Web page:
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Lawyer, Eoka fighter, collector of stories

It’s all about the patter for a former Eoka fighter who has written books about the struggle in addition to wearing a number of other hats. THEO PANAYIDES meets a man who, throughout it all, has always looked for the fun

Renos Lyssiotis isn’t a magician (or perhaps he is, who can say) but he played one for a while, back in England: he was ‘Reno Lyz’, doing magic shows for money – decked out in bow tie and top hat – while also studying to become a barrister. He’d been doing tricks for friends in a restaurant one night, as he tells it, when an Englishman at the next table asked “Can I watch?”. “Yes, with pleasure.” The Englishman said he liked Renos’ act, and would be his manager – but first he had to become a member of the London Society of Magicians, which meant passing an audition before professional magicians.

“What can I show them?” asked bewildered Renos. “They know everything.”

“Look,” replied the stranger, “everybody knows everything. They’re just going to check your patter. How you present it.”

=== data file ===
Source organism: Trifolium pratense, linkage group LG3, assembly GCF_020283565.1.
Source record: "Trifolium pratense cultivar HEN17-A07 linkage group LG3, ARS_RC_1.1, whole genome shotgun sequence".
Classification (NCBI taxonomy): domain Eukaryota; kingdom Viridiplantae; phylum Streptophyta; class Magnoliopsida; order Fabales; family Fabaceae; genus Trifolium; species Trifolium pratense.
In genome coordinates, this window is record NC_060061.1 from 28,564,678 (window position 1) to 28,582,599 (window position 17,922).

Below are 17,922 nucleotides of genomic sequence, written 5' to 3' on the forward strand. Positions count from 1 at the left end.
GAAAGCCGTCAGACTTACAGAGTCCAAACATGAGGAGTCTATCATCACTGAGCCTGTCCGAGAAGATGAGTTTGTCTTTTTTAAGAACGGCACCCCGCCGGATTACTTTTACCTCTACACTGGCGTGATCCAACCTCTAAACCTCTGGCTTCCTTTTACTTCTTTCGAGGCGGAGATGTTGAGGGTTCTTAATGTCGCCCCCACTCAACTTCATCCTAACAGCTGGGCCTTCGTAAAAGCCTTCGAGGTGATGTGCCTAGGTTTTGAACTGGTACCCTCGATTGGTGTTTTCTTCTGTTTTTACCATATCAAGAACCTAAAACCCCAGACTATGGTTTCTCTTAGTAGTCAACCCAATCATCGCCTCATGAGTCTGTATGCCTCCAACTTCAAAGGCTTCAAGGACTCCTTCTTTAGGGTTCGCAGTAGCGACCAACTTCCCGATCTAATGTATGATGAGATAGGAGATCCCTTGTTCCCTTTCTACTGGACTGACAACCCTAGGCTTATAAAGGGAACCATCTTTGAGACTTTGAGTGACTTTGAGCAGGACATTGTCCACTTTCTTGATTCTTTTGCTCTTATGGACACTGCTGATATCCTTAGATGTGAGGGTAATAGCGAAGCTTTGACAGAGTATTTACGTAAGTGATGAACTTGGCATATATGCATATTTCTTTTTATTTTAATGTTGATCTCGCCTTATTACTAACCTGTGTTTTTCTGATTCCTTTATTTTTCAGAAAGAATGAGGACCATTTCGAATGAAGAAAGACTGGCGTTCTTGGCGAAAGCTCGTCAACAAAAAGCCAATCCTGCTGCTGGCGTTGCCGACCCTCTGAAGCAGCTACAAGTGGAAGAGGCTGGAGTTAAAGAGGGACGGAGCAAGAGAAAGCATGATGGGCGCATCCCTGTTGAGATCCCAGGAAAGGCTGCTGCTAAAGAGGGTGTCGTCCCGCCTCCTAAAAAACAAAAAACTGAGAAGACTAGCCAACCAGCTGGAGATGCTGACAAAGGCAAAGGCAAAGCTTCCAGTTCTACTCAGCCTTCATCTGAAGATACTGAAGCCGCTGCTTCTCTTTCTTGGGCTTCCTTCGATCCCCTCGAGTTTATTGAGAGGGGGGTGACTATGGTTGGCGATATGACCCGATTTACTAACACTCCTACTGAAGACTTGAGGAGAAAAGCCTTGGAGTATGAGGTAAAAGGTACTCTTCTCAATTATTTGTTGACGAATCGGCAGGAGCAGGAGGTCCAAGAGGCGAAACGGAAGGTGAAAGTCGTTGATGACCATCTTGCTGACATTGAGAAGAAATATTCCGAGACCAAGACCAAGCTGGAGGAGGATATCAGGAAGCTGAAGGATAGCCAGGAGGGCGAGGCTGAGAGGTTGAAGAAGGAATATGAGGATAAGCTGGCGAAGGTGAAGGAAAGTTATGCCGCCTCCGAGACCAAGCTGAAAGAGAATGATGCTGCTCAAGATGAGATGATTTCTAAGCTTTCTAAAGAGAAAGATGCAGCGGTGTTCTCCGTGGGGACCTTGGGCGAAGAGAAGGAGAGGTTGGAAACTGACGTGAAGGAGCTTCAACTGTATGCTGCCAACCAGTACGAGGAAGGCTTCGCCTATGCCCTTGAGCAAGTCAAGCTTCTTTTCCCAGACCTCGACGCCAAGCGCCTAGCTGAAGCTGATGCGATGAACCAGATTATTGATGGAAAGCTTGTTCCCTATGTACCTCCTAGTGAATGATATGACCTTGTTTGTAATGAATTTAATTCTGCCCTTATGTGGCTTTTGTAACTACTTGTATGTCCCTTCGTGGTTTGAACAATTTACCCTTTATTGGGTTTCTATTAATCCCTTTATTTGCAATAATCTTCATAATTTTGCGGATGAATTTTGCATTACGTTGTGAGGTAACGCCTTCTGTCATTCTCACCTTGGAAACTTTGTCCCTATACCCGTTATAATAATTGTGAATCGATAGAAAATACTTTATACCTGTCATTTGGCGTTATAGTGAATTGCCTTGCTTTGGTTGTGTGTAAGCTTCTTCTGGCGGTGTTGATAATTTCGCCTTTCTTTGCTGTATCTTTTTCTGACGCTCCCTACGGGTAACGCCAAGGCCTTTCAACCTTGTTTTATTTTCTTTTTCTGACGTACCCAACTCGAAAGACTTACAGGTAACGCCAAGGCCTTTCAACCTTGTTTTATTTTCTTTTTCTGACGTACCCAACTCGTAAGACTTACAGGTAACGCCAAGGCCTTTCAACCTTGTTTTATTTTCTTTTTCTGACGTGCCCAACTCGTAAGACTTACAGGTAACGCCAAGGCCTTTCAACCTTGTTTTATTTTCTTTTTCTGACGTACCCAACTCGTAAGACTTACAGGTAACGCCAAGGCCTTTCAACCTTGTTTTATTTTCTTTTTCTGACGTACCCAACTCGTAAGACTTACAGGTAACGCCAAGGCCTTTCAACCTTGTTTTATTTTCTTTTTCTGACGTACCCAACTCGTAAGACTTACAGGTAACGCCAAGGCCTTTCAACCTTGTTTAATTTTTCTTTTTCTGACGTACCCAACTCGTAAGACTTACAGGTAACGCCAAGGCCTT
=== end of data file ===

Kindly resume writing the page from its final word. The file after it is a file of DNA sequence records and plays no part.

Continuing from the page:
His patter, it turned out, was good enough to pass the audition – and remains good enough 65 years later as we sit in his summer home in Ayia Napa, with a Shih Tzu named Bico sniffing at my feet and a Filipina maid bringing coffee. This is not some mass-produced villa, it’s a house with a garden in a prime location; Renos – a lifelong lawyer, though not just a lawyer – is a prominent person, the kind who’d have the nous (and cash) to get in on Napa when it was just taking off. I ask about hobbies, and he replies that he likes the theatre – but he doesn’t just ‘like the theatre’, he was also vice-president of Thoc, the Cyprus Theatre Organisation, and president of Theatro Ena for about 10 years. Yet his style, even at the age of 87, is cheeky rather than stuffy, nor does he ever flaunt his status or position. It’s about the patter, for the most part.

To be honest, I get nothing very substantial out of him – but I do get some excellent stories; like the late Glafcos Clerides, a fellow lawyer and close personal friend, Renos likes to lead with his fun-loving side. Then again, he’s put his money where his mouth is. Most high-ranking Eoka fighters – he was deeply involved in ‘the Struggle’, and has written four books about his experiences – cashed in their cachet after 1960, going for government positions; Renos, who was on Eoka’s political committee (known as Peka), could plausibly have become Minister of Education, or at least an MP – but “my God, never!” he replies, horrified, when I put it to him. “I couldn’t, I wanted to be free… Because, if you take a position, you become a slave of that. You have to obey.”